Building credit for your company is a wise use of your time as a business owner. There’s a lot of value in establishing good credit for your business.
Having solid business credit can help you to qualify for a business loan or credit card. It can make it easier to take out leases and commercial rentals. Good business credit might even help you save money on your monthly insurance premiums and contracts with suppliers. Perhaps most importantly, building credit in your business’ name can help you to separate your personal credit from your business credit, reducing your individual risk when you borrow.
The bottom line is this: when you put forth the effort to build credit for your company, it has the potential to open doors and save you money.
Building Business Credit from Scratch
Of course, knowing that you should establish good credit for your business and understanding how to do it are two very different animals. Unfortunately, it can sometimes be challenging to find lenders who are willing to take a chance on doing business with your company when you’re still a credit unknown.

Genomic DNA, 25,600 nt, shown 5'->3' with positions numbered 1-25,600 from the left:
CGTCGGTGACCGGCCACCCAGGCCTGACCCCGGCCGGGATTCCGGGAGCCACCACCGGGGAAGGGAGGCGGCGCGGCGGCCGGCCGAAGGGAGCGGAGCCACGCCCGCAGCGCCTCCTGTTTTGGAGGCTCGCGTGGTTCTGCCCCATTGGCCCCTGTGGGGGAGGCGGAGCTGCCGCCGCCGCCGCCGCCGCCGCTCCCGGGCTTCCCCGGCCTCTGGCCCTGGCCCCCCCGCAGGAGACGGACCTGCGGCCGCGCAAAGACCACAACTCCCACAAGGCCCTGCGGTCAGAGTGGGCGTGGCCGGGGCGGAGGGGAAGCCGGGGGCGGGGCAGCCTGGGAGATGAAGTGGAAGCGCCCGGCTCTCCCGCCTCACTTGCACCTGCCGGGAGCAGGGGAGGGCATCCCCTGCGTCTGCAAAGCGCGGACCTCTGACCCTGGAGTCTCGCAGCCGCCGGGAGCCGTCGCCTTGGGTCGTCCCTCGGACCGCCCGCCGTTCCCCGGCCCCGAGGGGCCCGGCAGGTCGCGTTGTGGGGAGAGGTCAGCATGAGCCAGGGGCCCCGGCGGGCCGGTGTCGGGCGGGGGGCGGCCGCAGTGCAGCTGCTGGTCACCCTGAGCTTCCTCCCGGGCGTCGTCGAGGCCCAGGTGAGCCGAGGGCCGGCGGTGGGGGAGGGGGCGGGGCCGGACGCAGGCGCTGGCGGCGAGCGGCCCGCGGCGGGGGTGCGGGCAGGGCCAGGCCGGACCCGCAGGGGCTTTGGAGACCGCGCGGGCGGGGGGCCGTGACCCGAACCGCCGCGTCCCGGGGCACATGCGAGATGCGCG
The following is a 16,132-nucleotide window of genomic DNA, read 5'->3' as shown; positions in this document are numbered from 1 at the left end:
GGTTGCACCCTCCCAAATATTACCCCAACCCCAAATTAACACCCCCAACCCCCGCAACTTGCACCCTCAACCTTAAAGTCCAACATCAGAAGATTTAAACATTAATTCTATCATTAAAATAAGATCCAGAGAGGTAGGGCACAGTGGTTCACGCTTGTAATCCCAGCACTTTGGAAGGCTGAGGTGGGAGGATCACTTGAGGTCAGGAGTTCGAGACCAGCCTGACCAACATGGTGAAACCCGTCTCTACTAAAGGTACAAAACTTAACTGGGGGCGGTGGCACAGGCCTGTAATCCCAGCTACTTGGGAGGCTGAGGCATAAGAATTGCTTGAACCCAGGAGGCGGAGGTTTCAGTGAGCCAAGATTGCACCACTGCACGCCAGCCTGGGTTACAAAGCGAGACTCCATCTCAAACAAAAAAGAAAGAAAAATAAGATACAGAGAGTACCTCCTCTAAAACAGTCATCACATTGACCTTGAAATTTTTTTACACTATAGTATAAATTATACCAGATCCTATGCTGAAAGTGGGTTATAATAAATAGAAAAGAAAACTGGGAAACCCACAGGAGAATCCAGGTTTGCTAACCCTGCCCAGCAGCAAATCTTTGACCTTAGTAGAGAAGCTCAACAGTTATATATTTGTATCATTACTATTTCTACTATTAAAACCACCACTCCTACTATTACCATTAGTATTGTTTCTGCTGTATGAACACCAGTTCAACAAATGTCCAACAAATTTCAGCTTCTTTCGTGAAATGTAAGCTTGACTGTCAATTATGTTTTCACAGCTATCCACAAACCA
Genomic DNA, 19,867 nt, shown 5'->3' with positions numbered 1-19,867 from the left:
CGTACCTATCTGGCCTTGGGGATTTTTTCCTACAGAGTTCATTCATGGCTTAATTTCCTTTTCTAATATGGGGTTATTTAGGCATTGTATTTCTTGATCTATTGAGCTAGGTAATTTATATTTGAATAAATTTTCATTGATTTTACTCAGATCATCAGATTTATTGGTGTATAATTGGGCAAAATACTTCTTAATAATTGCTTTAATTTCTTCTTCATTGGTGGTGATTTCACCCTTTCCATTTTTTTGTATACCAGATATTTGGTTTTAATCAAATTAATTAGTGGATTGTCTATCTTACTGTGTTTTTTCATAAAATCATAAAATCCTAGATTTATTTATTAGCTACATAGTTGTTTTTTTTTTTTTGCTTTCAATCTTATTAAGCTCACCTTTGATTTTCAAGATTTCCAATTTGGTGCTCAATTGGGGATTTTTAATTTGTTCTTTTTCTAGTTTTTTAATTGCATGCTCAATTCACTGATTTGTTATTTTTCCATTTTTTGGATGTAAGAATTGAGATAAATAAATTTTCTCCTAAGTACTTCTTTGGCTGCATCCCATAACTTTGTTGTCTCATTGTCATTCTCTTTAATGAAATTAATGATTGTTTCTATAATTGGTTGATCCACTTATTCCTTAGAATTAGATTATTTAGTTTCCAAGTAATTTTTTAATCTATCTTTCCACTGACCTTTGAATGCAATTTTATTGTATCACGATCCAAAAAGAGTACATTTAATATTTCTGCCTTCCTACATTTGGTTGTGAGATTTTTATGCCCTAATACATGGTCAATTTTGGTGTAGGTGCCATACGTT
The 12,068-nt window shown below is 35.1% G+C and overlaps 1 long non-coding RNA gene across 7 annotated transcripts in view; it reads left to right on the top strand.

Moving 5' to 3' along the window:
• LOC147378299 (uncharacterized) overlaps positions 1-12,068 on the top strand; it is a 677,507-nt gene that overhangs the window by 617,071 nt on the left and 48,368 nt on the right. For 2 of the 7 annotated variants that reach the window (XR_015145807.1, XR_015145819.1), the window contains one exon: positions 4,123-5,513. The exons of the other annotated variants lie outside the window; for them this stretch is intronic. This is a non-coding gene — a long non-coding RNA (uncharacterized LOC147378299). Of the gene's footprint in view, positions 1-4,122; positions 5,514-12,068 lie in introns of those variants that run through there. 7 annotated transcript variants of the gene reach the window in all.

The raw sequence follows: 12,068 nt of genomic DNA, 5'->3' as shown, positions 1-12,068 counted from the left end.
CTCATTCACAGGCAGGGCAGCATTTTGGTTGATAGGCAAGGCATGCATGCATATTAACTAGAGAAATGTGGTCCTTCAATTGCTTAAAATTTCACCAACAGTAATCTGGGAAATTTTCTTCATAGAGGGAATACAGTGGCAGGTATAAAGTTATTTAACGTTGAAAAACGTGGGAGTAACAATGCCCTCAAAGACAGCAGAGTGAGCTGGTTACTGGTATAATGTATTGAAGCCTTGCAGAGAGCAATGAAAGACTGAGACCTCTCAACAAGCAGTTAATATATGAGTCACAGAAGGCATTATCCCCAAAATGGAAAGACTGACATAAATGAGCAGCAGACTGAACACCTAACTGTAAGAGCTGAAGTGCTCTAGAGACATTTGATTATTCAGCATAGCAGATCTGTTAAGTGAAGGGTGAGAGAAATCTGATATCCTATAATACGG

But challenging doesn’t equal impossible.
If you can be patient and consistent, it’s completely possible to establish or improve your business’ credit profile. Check out the five steps below and learn real, actionable ways you can build your business’ credit from scratch.
Step One: Make sure your business is properly established.
Before you can establish business credit, you need to make sure your company itself is properly established first. Translation: Your business needs to appear legitimate in the eyes of a lender.
To establish credibility for your company, you’ll need to:
- Create a separate legal entity for your company (S Corp, C Corp, LLC, etc.).
- Get a federal employer identification number (EIN) from the IRS.
- Open a business checking account in your company’s full legal name.
- Get a dedicated business phone number and address.
- Register for your DUNS Number with Dun & Bradstreet.
Step Two: Consider starting with a business credit card.